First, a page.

It's a part of the nature of our job. Whatever we do in this place, whatever we talk about, it would be impossible to please the province as a whole, and it would be difficult to please all the parties from both sides. That's why I think we have to make a choice to be on the side of the people who work on a daily basis to provide for their families and also to continue to build this beautiful province.

I was listening to the Minister of Labour speaking yesterday when he introduced the bill and when he had the leadoff on this bill. He outlined the intent and the focus and the aim of this bill. The aim is clear: to create a safety net for the people who work in this industry. Some people think it's not going to be good for the small construction companies. I don't agree with that. In the long run, those construction companies will be protected. If anyone is injured in their company they don't have to pay from their personal assets or money. The worker can go to the WSIB, because the WSIB protects them and gives them the tools, the financial support and the training they need to put them back in the workforce. It's a very important bill. I know we're going to talk more about this bill. I know this bill is going to committee and we are going to listen to many people. I hope that all the members on both sides of the House will support this bill.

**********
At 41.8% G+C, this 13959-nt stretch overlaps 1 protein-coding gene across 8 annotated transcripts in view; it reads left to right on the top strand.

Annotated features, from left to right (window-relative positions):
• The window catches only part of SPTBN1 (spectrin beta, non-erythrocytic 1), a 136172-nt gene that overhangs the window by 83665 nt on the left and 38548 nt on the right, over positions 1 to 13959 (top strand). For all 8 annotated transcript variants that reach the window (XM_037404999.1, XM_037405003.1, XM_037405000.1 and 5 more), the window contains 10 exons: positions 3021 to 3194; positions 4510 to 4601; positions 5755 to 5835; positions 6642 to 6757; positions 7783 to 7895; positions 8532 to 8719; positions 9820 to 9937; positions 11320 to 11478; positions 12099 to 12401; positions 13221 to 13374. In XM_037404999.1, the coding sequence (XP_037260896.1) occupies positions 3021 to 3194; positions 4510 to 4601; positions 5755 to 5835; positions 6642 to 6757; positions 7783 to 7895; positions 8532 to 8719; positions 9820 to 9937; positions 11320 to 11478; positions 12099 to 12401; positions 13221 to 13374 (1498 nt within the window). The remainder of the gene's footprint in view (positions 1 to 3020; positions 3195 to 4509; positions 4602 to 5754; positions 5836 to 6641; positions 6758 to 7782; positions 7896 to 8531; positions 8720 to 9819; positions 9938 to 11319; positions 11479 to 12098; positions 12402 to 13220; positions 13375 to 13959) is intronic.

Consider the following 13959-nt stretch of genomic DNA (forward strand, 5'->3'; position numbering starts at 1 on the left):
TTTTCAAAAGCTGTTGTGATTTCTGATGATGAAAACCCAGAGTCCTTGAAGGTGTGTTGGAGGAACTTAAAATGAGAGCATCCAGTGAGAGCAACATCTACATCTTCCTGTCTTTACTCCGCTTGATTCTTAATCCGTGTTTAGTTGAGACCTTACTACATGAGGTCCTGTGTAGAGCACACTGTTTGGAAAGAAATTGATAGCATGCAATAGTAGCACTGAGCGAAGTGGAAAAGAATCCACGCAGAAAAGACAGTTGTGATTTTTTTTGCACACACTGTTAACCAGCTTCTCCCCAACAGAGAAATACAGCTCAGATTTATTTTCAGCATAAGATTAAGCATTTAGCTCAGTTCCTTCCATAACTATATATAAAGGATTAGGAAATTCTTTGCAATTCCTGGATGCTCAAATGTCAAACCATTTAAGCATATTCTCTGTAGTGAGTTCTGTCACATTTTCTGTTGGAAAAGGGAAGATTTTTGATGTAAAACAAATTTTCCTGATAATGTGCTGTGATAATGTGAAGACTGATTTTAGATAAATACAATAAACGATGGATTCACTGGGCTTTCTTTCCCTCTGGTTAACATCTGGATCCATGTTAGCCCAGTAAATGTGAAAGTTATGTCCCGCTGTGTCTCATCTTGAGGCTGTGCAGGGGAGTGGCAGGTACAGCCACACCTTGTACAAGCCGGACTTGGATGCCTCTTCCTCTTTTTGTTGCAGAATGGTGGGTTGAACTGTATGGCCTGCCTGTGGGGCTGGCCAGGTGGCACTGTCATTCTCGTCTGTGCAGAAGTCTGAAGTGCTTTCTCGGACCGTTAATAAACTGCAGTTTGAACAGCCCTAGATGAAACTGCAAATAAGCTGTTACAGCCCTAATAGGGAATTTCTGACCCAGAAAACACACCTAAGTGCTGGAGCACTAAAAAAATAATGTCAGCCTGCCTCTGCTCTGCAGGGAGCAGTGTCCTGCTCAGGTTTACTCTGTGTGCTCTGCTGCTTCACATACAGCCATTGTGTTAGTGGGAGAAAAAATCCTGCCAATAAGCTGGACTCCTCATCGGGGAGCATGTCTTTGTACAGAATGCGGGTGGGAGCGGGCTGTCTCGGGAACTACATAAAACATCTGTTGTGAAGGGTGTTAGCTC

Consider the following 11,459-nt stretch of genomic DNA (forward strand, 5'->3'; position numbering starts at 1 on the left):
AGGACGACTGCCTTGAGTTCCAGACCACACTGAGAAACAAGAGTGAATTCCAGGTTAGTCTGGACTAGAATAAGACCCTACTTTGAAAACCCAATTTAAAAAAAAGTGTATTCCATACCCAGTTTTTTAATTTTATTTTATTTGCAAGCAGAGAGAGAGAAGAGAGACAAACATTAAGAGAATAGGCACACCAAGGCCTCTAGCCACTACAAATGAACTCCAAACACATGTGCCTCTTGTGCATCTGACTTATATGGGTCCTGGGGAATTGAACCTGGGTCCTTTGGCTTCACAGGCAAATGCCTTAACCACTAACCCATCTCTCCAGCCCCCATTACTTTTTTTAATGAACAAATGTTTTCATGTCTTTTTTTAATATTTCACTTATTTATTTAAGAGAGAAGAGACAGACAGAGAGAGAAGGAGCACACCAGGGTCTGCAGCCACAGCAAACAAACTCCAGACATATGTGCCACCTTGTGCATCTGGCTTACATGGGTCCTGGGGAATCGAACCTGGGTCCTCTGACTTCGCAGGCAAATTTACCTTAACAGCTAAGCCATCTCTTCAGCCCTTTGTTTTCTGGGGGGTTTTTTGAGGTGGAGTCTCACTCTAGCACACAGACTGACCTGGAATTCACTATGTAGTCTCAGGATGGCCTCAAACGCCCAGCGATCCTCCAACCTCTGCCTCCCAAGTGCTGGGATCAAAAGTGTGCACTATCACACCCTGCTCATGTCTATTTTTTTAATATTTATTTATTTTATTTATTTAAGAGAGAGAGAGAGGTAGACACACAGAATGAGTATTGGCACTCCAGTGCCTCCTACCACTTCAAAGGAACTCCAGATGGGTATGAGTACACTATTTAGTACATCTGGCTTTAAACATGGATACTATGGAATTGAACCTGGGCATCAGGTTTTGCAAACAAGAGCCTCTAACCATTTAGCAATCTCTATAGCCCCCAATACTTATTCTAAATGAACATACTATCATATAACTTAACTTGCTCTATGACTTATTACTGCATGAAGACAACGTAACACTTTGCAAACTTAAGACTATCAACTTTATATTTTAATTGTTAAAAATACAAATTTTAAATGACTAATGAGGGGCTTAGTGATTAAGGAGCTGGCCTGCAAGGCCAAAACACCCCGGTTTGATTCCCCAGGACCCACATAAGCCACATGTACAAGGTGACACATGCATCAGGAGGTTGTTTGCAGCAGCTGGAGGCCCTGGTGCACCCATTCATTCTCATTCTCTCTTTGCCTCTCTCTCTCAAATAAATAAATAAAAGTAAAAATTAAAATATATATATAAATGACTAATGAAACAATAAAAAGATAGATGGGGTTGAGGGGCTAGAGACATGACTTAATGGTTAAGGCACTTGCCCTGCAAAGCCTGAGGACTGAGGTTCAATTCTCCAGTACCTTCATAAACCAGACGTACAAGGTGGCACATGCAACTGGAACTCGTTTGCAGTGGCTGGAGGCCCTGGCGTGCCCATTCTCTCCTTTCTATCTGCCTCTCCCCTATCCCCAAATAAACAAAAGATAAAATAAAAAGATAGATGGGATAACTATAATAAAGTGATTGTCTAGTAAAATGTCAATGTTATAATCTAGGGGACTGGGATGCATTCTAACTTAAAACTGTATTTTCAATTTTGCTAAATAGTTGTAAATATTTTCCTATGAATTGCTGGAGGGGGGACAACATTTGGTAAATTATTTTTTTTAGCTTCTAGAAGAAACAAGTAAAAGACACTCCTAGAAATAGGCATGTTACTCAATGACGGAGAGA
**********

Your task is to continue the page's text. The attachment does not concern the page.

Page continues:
Very often we talk about construction—about workers, about construction companies and about the economic situation in Ontario. I think it's important to pay tribute to and thank all the people who work in this industry. This industry is very tough. Can you imagine people working day and night in both cold and hot weather? It's happening every week. I go from Toronto to London and back from London to Toronto, and I choose to drive at night, most of the time, because there is less traffic on the highway. Sometimes I see people working on the highway after midnight. They're working 24 hours a day, seven days a week in order to continue to construct the province of Ontario.

Those people work very hard for us. From London to Toronto, you see people working on the highway, 24 hours a day, seven days a week in order to continue that job, despite the cold weather, despite the hot weather, day or night. I think those people go to work with good intentions: They want to work and help build the province of Ontario; they want to work because they believe strongly in their responsibility and duty to provide for their families. And they go to work on the assumption that if something happens to them, they will be protected. This bill will create some kind of balance between workers and construction companies.